Tuesday, March 13, 2018

Boatloads of Venice

As entertaining as something like Carnevale may be for visitors, I think the life of a city is more truly found in the everyday rather than in spectacle. Indeed, Carnevale has become so completely divorced from the actual resident life of the city that Venice's non-resident mayor bumbled into a rare moment of lucidity when he recently suggested that the most popular spectacles of Carnevale--eg, the Flight of the Angel from the campanile of San Marco--be moved to sites on the mainland better able to host the huge crowds. For what at first sounds like just another one of his moronic (and usually self-interested) suggestions, turns out to aptly depict the degree to which Carnevale has become so largely an alien presence (some would say, alien nuisance) to resident life here that it might as well be held anywhere else. Any living cultural ties that bind it specifically to this city are gone (at least for most Venetians over the age of 8 or so.)

And yet, in spite of those ruling interests which seem only too happy to wipe out all of resident life in order to better host spectacle, daily life here subsists--and it still tends to involve boats. As in the image above of a boatload of books.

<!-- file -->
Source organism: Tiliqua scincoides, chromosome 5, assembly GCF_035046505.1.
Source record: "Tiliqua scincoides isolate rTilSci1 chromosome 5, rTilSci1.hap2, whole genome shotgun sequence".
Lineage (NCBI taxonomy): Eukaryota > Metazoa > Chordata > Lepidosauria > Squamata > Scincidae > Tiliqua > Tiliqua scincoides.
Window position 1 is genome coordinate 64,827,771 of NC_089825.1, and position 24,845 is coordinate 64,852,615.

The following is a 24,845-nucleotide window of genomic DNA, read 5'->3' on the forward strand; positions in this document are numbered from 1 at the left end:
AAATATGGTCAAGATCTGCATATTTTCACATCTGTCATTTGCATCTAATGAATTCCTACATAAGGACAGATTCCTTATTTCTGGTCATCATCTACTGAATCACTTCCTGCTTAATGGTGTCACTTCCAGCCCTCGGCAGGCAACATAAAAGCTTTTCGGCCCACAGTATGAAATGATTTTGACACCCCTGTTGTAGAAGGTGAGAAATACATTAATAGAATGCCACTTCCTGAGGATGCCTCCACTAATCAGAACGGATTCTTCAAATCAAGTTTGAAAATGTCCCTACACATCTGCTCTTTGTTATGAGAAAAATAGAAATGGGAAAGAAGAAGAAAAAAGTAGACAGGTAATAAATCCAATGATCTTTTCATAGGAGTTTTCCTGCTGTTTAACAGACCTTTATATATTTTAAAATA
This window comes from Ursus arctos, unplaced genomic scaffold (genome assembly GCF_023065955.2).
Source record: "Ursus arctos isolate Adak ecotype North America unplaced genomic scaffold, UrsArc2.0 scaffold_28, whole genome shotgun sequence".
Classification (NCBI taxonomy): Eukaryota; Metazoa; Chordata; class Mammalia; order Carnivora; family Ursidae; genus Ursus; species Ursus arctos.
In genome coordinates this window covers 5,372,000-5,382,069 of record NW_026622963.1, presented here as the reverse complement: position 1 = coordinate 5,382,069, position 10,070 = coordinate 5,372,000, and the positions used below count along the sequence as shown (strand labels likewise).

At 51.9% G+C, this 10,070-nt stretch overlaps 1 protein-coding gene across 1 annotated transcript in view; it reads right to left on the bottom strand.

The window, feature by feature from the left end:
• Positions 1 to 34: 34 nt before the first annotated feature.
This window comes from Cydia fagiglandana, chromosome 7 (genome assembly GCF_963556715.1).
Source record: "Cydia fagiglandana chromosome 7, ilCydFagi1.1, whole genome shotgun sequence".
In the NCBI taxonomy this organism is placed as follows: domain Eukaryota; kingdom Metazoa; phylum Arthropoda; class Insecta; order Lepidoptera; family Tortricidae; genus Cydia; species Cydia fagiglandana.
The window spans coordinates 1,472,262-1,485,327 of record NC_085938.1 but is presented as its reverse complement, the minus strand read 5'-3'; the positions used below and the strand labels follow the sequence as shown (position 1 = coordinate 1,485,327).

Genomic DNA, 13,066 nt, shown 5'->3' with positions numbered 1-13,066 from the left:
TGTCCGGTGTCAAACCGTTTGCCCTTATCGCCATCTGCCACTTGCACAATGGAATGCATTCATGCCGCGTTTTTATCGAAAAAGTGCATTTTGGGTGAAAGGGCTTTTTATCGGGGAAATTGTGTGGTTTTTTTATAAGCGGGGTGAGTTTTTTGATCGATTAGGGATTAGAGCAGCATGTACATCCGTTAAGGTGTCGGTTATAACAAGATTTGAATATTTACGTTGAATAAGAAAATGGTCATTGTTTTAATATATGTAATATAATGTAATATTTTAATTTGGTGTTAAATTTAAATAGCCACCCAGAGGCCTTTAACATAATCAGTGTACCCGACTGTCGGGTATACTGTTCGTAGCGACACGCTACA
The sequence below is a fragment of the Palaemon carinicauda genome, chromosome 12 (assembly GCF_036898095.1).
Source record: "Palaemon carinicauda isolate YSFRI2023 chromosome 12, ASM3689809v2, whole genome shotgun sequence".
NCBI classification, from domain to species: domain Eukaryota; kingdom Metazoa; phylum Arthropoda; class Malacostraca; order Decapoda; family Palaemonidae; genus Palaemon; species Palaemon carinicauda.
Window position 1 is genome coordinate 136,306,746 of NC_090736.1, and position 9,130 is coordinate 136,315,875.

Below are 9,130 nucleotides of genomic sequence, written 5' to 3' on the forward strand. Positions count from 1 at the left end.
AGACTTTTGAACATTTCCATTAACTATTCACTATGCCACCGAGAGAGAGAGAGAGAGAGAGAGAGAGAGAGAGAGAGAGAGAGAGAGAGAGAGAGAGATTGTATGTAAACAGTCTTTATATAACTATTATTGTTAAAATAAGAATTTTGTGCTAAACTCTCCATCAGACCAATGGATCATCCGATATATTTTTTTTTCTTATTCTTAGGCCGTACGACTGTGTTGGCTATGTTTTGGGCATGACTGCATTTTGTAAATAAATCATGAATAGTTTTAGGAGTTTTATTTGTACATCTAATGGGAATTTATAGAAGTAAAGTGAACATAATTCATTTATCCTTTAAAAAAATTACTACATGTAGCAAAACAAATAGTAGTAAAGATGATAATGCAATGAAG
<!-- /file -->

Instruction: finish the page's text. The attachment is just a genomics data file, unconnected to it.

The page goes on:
Or the one below: which shows how we moved our bed last year from our old apartment to our new one.

Alas, I've noticed none of the benefits from transporting our bed this way that I'd speculated about some years earlier: https://veneziablog.blogspot.it/2014/03/miles-to-go-before-i-sleep.html



  1. keep posting loving it. My favourite pastime was watching the garbage collectors, the fire men etc.

    1. Thanks, Anna: the everyday labors required to keep the city going are quite interesting--a fact which hasn't gone entirely unnoticed, as there have been some tv programs that have focused on just this aspect of city life (and which can probably be found on Youtube though I don't have any links or titles at the moment).